Calling America's longstanding addiction to firearms, and the innumerable bodies left in its wake, an "epidemic," President Biden on Thursday unveiled his administration's first steps toward curbing gun violence, describing it as an "international embarrassment."
"It has to stop," he declared in a Rose Garden address, flanked by Vice President Kamala Harris and Attorney General Merrick Garland.
During his remarks, the president also took a swipe at the perpetual inaction of Congress in the wake of each successive incident of gun violence. "They've offered plenty of thoughts and prayers," he said. "But they have passed not a single new federal law to reduce gun violence."
"Enough prayers," Biden continued. "Time for some action."
"Real people, on both sides of the aisle, want action," Harris echoed during her portion of the event. "All that is left is the will and the courage to act."
In particular, the Biden administration has chosen to target "ghost guns" assembled by the user from unregistered parts, rather than purchased as a complete firearm. Under the new executive action, the key component pieces will be printed with serial numbers, and will require a background check as part of the purchasing process.
Biden's six executive actions also address "stabilizing braces" — one of which was used during last month's mass shooting in Boulder, Colorado — which effectively turn handguns into short-barreled rifles, and which are now set to be regulated under the National Firearms Act.
Biden also instructed the Justice Department under Garland to publish boilerplate "red flag" legislation, which states can choose to emulate and adopt in lieu of national red flag laws, which require an act of Congress. Red flag laws are a legal mechanism by which guns can be taken away from those deemed by a court to be unfit to own a firearm.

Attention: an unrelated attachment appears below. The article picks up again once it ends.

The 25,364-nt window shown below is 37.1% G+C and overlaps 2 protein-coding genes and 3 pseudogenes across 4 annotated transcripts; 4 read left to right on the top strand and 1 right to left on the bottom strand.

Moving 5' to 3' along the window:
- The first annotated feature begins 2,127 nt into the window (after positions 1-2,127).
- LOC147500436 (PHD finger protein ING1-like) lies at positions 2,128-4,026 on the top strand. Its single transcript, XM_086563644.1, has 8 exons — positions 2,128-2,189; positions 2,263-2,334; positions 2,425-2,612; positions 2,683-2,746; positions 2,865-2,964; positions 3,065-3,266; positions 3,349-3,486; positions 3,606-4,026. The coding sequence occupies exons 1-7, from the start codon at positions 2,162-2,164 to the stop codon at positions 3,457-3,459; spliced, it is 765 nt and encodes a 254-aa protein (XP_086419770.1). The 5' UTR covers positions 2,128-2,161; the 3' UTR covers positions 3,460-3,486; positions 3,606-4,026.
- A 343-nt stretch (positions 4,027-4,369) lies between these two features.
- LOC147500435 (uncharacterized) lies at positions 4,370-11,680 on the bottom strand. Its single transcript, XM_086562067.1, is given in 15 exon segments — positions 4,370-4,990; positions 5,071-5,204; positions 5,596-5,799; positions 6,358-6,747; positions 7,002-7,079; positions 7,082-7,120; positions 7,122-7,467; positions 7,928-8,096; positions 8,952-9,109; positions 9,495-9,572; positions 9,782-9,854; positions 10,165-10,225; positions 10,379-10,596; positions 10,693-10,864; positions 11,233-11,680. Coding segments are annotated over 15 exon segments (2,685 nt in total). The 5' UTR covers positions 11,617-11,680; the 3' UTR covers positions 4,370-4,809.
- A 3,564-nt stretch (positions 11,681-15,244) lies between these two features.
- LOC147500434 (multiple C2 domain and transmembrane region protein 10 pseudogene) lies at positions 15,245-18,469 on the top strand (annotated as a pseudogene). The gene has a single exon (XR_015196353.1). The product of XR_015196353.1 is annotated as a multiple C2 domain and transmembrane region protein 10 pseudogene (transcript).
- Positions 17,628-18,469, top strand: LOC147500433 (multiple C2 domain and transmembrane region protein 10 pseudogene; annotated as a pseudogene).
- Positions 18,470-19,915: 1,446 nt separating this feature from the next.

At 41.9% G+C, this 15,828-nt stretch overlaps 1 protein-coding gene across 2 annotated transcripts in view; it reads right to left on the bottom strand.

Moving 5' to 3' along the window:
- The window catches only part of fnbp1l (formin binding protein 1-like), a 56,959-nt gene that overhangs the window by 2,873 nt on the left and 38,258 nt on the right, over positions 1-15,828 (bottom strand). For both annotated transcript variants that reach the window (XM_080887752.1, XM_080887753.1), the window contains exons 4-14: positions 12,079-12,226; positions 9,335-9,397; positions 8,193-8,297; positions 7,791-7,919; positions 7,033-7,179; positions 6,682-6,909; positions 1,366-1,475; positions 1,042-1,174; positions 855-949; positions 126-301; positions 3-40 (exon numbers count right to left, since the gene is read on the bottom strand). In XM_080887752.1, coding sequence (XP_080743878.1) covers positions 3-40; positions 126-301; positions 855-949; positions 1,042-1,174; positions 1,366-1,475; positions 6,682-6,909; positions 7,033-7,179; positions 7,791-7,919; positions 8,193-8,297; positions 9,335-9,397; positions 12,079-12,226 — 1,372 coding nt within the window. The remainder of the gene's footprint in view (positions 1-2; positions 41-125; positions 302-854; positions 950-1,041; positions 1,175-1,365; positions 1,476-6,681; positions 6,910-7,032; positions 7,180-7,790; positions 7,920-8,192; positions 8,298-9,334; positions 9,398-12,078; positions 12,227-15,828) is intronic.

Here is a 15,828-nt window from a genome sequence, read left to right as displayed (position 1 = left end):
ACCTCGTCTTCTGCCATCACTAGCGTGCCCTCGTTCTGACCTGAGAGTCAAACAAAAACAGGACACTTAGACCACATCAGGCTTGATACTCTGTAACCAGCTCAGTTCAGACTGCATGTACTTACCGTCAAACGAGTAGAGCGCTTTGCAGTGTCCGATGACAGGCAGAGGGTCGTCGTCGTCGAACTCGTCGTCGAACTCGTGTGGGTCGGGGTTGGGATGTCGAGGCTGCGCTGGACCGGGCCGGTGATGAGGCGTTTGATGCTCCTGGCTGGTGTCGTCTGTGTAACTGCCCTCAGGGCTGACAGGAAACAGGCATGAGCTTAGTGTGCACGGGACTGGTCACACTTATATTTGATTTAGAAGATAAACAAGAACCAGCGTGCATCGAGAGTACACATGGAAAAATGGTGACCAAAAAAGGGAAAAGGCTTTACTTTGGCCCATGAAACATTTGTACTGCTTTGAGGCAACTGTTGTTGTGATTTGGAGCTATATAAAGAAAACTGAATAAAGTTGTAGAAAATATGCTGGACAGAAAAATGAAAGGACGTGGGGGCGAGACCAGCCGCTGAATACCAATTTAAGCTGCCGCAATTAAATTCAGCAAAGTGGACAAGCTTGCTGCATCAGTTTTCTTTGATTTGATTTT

In addition to the executive actions unveiled Thursday, Biden also announced the nomination of David Chipman, his long anticipated pick to lead the Bureau of Alcohol, Tobacco, Firearms, and Explosives. Chipman, a 25-year veteran of the ATF, also served as an adviser for former Arizona Rep. Gabby Giffords's gun control group, where he pushed for tighter firearm regulations. Giffords was on hand during Biden's speech, enjoying an elbow bump from the president once he finished speaking.
While Biden's executive orders are a drop in the bucket in comparison to a thicket of legal protections, lobbying power, and good ol' fashioned American murderphilia, they do mark the first concrete steps this White House has taken to address the proliferation of gun violence in this country — a crisis that costs the nation more than a quarter of a trillion dollars annually, Biden said Thursday. In a nod to the limits of his executive authority, Biden used the occasion to again call on Congress to pass other measures, such as an assault weapons ban or universal background checks.
"We've got a long way to go," he declared during his speech. "It seems like we've always got a long way to go."